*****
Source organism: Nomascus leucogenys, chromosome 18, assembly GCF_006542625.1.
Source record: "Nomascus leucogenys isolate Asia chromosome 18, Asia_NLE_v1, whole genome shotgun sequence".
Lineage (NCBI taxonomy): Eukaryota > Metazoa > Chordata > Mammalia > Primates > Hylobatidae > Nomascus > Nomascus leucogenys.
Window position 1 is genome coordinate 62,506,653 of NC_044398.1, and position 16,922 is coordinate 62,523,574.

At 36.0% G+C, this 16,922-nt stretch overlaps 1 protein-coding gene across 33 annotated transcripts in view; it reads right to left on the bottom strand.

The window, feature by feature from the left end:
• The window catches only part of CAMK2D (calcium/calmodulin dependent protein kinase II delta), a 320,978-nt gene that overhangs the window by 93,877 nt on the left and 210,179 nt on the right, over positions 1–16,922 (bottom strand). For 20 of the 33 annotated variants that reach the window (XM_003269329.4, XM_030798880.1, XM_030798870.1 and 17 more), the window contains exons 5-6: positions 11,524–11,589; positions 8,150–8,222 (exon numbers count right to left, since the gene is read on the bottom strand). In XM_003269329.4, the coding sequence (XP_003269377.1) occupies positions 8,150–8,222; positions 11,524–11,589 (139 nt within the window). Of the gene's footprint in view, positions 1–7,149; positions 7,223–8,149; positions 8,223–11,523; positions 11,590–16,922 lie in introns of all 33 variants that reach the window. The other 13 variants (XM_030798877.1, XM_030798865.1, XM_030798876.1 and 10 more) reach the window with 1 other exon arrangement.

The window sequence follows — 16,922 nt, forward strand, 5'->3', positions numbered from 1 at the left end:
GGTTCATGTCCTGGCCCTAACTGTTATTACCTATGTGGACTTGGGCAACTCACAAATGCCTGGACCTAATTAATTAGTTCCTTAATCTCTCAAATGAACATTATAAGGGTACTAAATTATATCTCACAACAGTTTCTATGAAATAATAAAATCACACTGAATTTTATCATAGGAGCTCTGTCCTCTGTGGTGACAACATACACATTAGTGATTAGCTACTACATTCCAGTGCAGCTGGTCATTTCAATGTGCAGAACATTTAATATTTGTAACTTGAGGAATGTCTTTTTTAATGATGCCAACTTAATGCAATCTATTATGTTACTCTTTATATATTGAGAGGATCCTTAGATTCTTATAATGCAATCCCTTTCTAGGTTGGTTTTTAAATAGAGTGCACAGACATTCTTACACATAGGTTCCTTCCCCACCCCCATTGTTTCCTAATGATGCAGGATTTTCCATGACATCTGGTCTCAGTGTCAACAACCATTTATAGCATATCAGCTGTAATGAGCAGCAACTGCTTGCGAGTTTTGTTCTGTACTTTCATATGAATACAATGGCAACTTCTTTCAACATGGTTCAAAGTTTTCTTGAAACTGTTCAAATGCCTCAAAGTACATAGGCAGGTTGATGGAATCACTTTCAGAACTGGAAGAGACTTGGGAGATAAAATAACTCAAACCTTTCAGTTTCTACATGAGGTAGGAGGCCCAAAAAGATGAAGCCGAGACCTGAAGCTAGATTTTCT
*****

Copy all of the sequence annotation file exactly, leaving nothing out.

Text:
Source organism: Nomascus leucogenys, chromosome 18, assembly GCF_006542625.1.
Source record: "Nomascus leucogenys isolate Asia chromosome 18, Asia_NLE_v1, whole genome shotgun sequence".
Lineage (NCBI taxonomy): Eukaryota > Metazoa > Chordata > Mammalia > Primates > Hylobatidae > Nomascus > Nomascus leucogenys.
Window position 1 is genome coordinate 62,506,653 of NC_044398.1, and position 16,922 is coordinate 62,523,574.

At 36.0% G+C, this 16,922-nt stretch overlaps 1 protein-coding gene across 33 annotated transcripts in view; it reads right to left on the bottom strand.

The window, feature by feature from the left end:
• The window catches only part of CAMK2D (calcium/calmodulin dependent protein kinase II delta), a 320,978-nt gene that overhangs the window by 93,877 nt on the left and 210,179 nt on the right, over positions 1–16,922 (bottom strand). For 20 of the 33 annotated variants that reach the window (XM_003269329.4, XM_030798880.1, XM_030798870.1 and 17 more), the window contains exons 5-6: positions 11,524–11,589; positions 8,150–8,222 (exon numbers count right to left, since the gene is read on the bottom strand). In XM_003269329.4, the coding sequence (XP_003269377.1) occupies positions 8,150–8,222; positions 11,524–11,589 (139 nt within the window). Of the gene's footprint in view, positions 1–7,149; positions 7,223–8,149; positions 8,223–11,523; positions 11,590–16,922 lie in introns of all 33 variants that reach the window. The other 13 variants (XM_030798877.1, XM_030798865.1, XM_030798876.1 and 10 more) reach the window with 1 other exon arrangement.

The window sequence follows — 16,922 nt, forward strand, 5'->3', positions numbered from 1 at the left end:
GGTTCATGTCCTGGCCCTAACTGTTATTACCTATGTGGACTTGGGCAACTCACAAATGCCTGGACCTAATTAATTAGTTCCTTAATCTCTCAAATGAACATTATAAGGGTACTAAATTATATCTCACAACAGTTTCTATGAAATAATAAAATCACACTGAATTTTATCATAGGAGCTCTGTCCTCTGTGGTGACAACATACACATTAGTGATTAGCTACTACATTCCAGTGCAGCTGGTCATTTCAATGTGCAGAACATTTAATATTTGTAACTTGAGGAATGTCTTTTTTAATGATGCCAACTTAATGCAATCTATTATGTTACTCTTTATATATTGAGAGGATCCTTAGATTCTTATAATGCAATCCCTTTCTAGGTTGGTTTTTAAATAGAGTGCACAGACATTCTTACACATAGGTTCCTTCCCCACCCCCATTGTTTCCTAATGATGCAGGATTTTCCATGACATCTGGTCTCAGTGTCAACAACCATTTATAGCATATCAGCTGTAATGAGCAGCAACTGCTTGCGAGTTTTGTTCTGTACTTTCATATGAATACAATGGCAACTTCTTTCAACATGGTTCAAAGTTTTCTTGAAACTGTTCAAATGCCTCAAAGTACATAGGCAGGTTGATGGAATCACTTTCAGAACTGGAAGAGACTTGGGAGATAAAATAACTCAAACCTTTCAGTTTCTACATGAGGTAGGAGGCCCAAAAAGATGAAGCCGAGACCTGAAGCTAGATTTTCT